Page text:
Fritz Pfenninger was a Swiss cyclist. He was a specialist in six-day racing, winning a total of 33 events between 1956 and 1970, including 19 with Peter Post. 1956: Aarhus 1957: Copenhagen 1958: Münster, Zurich 1960: Münster 1961: Berlin, Frankfurt 1962: Essen, Zurich 1963: Cologne, Brussels 1964: Dortmund, Berlin, Zurich 1965: Berlin, Zurich 1966: Essen, Amsterdam, Quebec 1967: Bremen, Frankfurt, Anvers 1968: Montreal, Zurich 1970: Zurich Champion of Europe in 1962, 1964 and 1967 Fritz Pfenninger at Cycling Archives
Dawson Island is an island in the Strait of Magellan that forms part of the Tierra del Fuego archipelago, 100 km south of the city of Punta Arenas in Chile, part of the Municipality of Punta Arenas. It is located southeast of Brunswick Peninsula, it is lashed with harsh Antarctic weather. The settlements are Puerto San Antonio and Puerto Almeida; this area was inhabited for thousands of years by the indigenous peoples. At the time of European encounter, the Kawésqar lived on the island, they lived west throughout the islands west of Tierra del Fuego. Beginning in the late 19th century, Europeans began to settle in the region, developing large sheep ranches on the main island. Miners flocked to the area in search of gold. Chile used Dawson Island for an internment camp for the Selknam and other native people, to get them out of areas that settlers were trying to develop. Major sheep ranchers hired armed men to hunt down the indigenous people for bounty in the Selk'nam genocide, as they persisted on hunting in their former territory and considered sheep as game.
In 1890, the Chilean government granted Salesian missionaries from Italy a 20-year concession to Dawson Island to educate, care for, try to assimilate indigenous peoples into European-Chilean culture. One of the structures from the Salesian operation remains, it has been designated a Chilean national monument. After the 1973 Chilean coup d'état, the military dictatorship of Augusto Pinochet used the island to house political prisoners suspected of being communist activists, including government ministers and close friends of the deposed President Salvador Allende, most notably Orlando Letelier, Luis Corvalán, Clodomiro Almeyda and José Tohá, they were under the strict control of the Chilean Navy. In addition, according to an International Red Cross report in 1974 and the Report of the Chilean National Commission on Truth and Reconciliation some 99 political detainees were held here who were sentenced to forced labor. Others have estimated. Members of the International Red Cross, BBC, Brazilian press corps were permitted to visit the camps.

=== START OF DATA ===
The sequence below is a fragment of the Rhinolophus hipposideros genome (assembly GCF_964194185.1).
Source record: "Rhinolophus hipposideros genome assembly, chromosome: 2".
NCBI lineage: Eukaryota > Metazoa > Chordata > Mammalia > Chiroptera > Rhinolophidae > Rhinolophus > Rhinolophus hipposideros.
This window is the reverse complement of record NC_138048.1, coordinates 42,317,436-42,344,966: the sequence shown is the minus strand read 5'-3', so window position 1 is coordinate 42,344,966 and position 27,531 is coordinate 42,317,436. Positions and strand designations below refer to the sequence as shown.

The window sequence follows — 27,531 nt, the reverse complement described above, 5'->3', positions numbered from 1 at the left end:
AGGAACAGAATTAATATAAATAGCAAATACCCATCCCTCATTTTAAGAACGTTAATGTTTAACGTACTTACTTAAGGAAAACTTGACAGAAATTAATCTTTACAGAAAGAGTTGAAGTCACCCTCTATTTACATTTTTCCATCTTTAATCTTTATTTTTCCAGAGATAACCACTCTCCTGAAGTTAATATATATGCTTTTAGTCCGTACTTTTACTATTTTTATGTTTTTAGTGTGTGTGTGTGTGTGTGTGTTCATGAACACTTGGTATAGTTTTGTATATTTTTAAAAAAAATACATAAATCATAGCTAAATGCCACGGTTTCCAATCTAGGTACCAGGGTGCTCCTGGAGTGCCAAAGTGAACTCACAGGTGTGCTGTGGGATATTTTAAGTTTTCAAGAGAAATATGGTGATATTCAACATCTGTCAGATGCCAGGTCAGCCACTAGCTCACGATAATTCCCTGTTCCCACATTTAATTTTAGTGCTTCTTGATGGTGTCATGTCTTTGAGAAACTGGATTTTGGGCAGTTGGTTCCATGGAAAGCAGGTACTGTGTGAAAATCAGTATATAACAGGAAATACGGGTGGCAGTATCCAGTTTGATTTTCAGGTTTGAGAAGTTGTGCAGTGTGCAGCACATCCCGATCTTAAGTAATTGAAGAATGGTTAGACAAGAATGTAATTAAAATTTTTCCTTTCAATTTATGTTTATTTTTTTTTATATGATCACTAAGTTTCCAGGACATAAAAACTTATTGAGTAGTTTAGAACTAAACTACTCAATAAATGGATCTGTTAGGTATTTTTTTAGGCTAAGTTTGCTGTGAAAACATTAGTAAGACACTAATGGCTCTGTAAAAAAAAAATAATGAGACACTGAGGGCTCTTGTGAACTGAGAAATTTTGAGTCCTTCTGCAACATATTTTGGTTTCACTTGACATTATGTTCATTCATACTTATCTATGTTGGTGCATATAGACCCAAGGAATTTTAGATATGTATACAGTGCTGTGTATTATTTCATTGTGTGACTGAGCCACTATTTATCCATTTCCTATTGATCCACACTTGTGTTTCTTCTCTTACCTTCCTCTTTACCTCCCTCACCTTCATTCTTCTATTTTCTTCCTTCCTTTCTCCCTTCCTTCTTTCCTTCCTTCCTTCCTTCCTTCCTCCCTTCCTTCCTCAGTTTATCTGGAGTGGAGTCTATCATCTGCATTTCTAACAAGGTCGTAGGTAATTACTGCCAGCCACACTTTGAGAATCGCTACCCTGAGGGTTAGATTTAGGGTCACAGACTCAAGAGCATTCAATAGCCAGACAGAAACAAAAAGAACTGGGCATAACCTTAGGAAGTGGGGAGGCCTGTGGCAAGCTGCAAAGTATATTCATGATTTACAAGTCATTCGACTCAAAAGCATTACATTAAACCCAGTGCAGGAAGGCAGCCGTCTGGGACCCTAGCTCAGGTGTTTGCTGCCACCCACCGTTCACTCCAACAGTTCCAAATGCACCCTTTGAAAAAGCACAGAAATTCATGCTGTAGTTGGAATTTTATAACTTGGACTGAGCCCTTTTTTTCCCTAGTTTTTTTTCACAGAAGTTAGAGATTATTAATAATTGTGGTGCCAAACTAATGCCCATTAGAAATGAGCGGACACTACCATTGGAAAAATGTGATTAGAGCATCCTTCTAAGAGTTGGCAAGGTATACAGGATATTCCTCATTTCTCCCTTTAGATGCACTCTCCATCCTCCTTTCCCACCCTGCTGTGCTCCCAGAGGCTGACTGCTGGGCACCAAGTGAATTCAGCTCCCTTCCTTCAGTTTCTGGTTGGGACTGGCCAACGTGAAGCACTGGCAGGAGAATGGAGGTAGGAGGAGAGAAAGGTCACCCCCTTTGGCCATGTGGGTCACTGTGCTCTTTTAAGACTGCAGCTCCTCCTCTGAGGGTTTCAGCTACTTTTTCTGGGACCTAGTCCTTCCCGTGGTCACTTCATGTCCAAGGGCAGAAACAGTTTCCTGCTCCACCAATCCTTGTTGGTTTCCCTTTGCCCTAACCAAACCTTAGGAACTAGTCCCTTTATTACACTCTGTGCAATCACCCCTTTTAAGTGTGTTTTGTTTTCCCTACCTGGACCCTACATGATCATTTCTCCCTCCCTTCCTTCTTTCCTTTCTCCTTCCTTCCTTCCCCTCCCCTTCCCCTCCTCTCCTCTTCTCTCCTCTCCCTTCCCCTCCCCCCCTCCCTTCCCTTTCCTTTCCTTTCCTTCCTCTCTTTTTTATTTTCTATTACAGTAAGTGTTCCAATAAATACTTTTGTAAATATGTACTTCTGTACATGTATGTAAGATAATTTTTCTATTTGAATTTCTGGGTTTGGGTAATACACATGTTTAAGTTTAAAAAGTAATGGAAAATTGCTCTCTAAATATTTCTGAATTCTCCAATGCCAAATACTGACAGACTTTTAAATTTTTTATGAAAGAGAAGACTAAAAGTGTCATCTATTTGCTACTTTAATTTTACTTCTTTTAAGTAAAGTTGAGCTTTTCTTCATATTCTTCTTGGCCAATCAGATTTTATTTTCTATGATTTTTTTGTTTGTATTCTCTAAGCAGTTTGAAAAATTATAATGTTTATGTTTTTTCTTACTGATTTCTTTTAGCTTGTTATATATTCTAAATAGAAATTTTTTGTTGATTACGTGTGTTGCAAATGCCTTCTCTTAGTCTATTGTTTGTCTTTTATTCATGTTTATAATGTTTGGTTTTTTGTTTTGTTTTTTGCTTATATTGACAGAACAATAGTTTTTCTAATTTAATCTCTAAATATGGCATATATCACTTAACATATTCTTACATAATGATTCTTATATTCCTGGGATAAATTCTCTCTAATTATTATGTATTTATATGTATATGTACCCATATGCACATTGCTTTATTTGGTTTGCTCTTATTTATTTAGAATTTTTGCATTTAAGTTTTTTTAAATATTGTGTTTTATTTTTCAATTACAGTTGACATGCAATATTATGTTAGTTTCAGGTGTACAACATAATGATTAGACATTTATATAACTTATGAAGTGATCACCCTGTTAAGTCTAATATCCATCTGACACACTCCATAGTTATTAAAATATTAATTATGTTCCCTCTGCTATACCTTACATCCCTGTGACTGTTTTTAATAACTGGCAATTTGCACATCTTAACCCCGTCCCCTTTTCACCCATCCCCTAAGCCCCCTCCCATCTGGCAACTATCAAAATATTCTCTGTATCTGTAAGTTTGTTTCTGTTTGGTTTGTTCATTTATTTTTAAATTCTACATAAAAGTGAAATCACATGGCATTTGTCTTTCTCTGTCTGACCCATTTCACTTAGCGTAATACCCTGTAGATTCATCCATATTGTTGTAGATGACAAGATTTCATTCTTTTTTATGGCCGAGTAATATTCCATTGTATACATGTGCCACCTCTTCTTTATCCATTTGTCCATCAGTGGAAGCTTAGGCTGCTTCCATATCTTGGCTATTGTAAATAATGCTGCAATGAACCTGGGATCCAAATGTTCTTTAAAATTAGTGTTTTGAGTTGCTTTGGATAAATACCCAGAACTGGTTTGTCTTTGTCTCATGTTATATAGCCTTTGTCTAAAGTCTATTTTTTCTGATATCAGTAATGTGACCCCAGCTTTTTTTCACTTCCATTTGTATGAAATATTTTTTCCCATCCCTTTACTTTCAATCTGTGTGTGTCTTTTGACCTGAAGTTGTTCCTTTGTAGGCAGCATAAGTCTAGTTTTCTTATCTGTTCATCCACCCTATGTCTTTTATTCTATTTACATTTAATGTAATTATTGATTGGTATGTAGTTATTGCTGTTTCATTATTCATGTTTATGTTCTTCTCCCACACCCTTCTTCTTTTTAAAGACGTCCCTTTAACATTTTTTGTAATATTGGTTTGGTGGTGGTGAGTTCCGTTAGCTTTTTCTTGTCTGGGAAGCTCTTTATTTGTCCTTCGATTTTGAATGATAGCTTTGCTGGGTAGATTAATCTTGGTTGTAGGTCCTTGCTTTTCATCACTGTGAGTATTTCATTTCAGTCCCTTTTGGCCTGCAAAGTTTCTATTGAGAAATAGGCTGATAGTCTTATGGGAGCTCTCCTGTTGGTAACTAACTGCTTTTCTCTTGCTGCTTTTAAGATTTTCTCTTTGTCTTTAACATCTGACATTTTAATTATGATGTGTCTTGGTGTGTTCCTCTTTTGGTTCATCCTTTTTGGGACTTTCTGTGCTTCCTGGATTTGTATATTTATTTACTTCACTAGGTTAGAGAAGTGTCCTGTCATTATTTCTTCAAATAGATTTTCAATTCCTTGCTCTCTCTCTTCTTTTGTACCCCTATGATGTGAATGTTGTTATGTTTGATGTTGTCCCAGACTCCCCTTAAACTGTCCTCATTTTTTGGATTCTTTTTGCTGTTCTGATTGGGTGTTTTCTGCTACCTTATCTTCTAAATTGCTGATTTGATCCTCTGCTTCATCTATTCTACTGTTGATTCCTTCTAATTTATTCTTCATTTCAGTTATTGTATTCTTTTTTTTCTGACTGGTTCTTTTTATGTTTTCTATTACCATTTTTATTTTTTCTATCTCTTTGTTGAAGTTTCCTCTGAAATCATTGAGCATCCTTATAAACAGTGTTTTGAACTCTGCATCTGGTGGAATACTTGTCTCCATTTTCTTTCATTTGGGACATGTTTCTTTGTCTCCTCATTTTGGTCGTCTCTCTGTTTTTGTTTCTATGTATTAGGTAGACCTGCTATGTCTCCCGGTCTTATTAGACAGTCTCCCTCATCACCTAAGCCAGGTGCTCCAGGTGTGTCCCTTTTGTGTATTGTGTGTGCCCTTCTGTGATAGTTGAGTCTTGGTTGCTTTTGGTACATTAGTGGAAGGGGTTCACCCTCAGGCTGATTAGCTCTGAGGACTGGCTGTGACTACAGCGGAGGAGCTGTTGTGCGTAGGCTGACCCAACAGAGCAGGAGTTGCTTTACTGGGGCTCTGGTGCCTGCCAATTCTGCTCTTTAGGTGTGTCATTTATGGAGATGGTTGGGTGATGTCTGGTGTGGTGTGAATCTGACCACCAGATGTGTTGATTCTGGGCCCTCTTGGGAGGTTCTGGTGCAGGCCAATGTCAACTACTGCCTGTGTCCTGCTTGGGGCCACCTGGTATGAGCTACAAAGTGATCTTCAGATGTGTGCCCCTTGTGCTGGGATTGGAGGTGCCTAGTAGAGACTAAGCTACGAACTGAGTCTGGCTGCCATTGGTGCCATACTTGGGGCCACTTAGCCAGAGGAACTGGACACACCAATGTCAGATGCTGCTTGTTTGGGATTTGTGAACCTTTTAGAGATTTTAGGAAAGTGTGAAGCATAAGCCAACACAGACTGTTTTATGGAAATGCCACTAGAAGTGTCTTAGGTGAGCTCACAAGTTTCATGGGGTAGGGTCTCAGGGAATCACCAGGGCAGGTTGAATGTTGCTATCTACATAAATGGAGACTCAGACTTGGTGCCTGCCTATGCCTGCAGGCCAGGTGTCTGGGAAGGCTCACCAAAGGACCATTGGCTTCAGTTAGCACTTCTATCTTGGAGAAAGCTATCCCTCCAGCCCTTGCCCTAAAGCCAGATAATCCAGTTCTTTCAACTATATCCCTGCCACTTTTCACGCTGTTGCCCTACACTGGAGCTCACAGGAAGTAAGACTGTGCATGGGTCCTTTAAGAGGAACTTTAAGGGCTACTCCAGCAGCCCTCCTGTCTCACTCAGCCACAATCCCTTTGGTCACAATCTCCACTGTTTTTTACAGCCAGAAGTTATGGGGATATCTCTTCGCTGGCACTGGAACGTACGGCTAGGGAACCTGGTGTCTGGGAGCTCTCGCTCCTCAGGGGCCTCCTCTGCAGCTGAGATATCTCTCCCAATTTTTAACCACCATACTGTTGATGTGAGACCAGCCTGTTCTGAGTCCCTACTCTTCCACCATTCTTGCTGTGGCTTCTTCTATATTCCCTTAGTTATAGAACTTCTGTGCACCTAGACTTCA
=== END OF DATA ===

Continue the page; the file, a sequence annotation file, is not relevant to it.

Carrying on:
In 1974 the military said they had released detainees from both camps. In 2009 director Miguel Littin released a film called Dawson, Isla 10, it was based on a memoir of the same name written by a former political prisoner. Media related to Dawson Island at Wikimedia Commons
Kentucky Route 239 is a 10.3-mile-long state highway in the U. S. state of Kentucky. The highway connects rural areas of Fulton and Hickman counties with the Tennessee state line. KY 239 begins at the Tennessee state line just east of Jordan, within Fulton County, where the roadway continues as Tennessee State Route 21. On the state line, it has an intersection with KY 116, it travels to the north-northeast and curves to the north-northwest. It curves to the north and intersects KY 166; the highway curves to the north-northeast and intersects the eastern terminus of KY 1128. It curves to the north and enters Cayce, where it intersects KY 94, it curves to the north-northeast and intersects the northern terminus of KY 1129. When the highway crosses over Little Bayou de Chien, it enters Hickman County. KY 239 continues to the north-northeast. Just southeast of Moscow, the highway intersects the western terminus of KY 1529 before it crosses over Bayou de Chien. KY 239 curves back to the north and crosses over Hurricane Branch before meeting its northern terminus, an intersection with KY 123.
Here, the roadway continues as Bakers Road. U. S. Roads portal United States portal
The Jacob Ehrenhardt Jr. House known as the 1803 House, is a historic home located at Emmaus, Lehigh County, Pennsylvania, it was built in 1803 for Jr. a son of one of the town's founders. Built in 1803, the Jacob Ehrenhardt Jr. House is a 2 1/2-story, fieldstone house with a Federal side-hall plan, it was built for Jacob Ehrenhardt, Jr. whose father, Jacob Ehrenhardt, Sr. had been one of the founders of Emmaus as a settlement of the Moravian Church in 1747. The home's original owner, Jacob Ehrenhardt Jr. was a member of the Northampton County militia in 1782, served in the American Revolution. Expelled from the Moravian Church for serving in the military, he was reaccepted into the church, supported himself as a shoemaker and tavern keeper; this historic house has a 1 1/2-story, rear kitchen wing, features a slate-covered roof. Occupied into the 1950s, it was restored in the 1980s, it is open as a historic house museum. It had changed so that the toilet was near the old living room. A Rodale-funded restoration put furniture back in their correct rooms.